6 thoughts on “Middle East Quartet Statement Failed Because U.S. Insisted on Guaranteeing Israel as Jewish State – Tikun Olam תיקון עולם إصلاح العالم
Comments are published at the sole discretion of the owner.

  1. If Israel does not want these refugees to return then it needs to argue that point *in* the peace treaty itself e.g.
    Article xxx: Palestine agrees to take in all the Arab refugees, and Israel agrees to …… (fill in the dots with an appropriate quid pro quo).

    Go ahead.
    Argue that case.

    But attempting to achieve the same ends by stealth i.e. by insisisting that the PLO recognize Israel as “the Jewish state”?

    That is cynicism gone mad, precisely because it involves the Israeli leadership debasing the very concept of “sovereignty” to achieve something that it is too cowardly to espouse in the negotiations.

    Has Netanyahu no pride in his country at all?

    Israel is a state.
    Like all states it can define itself any way that it wants.

    But the only thing that it can demand of other states is that they respect Israel’s sovereignty i.e. Israel can defines itself to be anything – or nothing – but either way all it can expect from Abbas is a shrug of the shoulders and a “whatever, dude”.

  2. BEWARE OF “with mutually agreed swaps”. It matters a lot WHEN that mutual agreement occurs. If it is a pre-condition of peace, and if the USA or Quartet sets no boundaries on this ace-in-the-hole, then Israel could use it to prolong negotiations forever.

    If, however, we have a two-step process, with Palestinian statehood on 1967 lines (precisely) FIRST, and then a leisurely palaver between states about a subsequent mutual agreement, then Israel would (after Palestinian statehood) have NO PRESENCE in East Jerusalem or elsewhere in West Bank or Gaza, and Palestinians would not have a corridor from Gaza to West Bank. Israel would wish a corridor to the Wailing Wall and, maybe, to place or retain government buildings in East Jerusalem. This provides a solid basis for a trade. there is no reason for the areas traded to be equal; after all, Israel has 78% of Palestine, so the trades could be 4:1 in favor of Palestine in terms of territory. Or anything else that can be mutually agreed to.

    Imagine the urgency to get to agreement if the settlement buildings, emptied of settlers, were being dynamited with slow but certain regularity as the negotiations wore on!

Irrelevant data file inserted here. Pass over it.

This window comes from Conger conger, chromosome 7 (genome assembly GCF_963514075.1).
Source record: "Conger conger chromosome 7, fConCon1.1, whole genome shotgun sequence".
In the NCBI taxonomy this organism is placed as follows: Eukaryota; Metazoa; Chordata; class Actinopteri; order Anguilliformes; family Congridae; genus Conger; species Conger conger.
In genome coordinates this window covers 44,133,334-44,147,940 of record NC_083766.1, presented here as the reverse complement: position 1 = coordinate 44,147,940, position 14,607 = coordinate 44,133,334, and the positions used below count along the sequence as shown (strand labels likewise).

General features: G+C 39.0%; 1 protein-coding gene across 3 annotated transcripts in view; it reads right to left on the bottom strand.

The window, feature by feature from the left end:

3. Given that the “peace process” is DEAD, DEAD, DEAD, why bother with debate about negotiating points?

    Once the US did not force a settlement freeze, it was all over and will never be resurrected.

    The focus should now be on the “one-state” and BDS to compel the Israelis to grant equal rights – a very long and arduous fight.

  4. chet-

    Problem seems to be that even in return of the most generous offer possible Palestinians are not willing to agree to end of conflict.

    1. This is not an argument. It’s an unsupported statement of opinion. That’s not how the comment threads work here. You advance an argument. You provide proof of yr claim. If you don’t do that you not only won’t be taken seriously, but you may lose yr right to comment. This isn’t a football game where you root for yr side & I root for mine. No cheerleading. You debate. You argue. You support yr claims. Consider yrself warned.

  5. @Richard,

    Thanks for bringing this new Israeli government “Jewish State” precondition to the fore.

    Consider the logical ArgumentAdAbsurdum applied to an Israel defined qua Israel and recognized as a “Jewish State”:

    1. What would happen if in time the majority of Israeli Jews convert to Islam?
    2. What would happen if in time the majority of Arab and Muslim Israelis living in Israel proper convert to Judaism?
    3. What would happen if in time the majority of Palestinian Westbankers convert to (Reform) Judaism?

    I know that as it had previously done with its halachic edict (fatwa) that (American) Reform Jews are not true Jews the Israeli Supreme Rabbinate would prevent such mass conversions by denying them recognition as valid conversions. But, just for the sake of the logical argument suggested above, observe that in such a “Jewish State of Israel” the legally acute question will remain as to how the principle of religious freedom and “freedom to chose one’s own religion” could possibly be applied?

Leave a Reply

Your email address will not be published. Required fields are marked *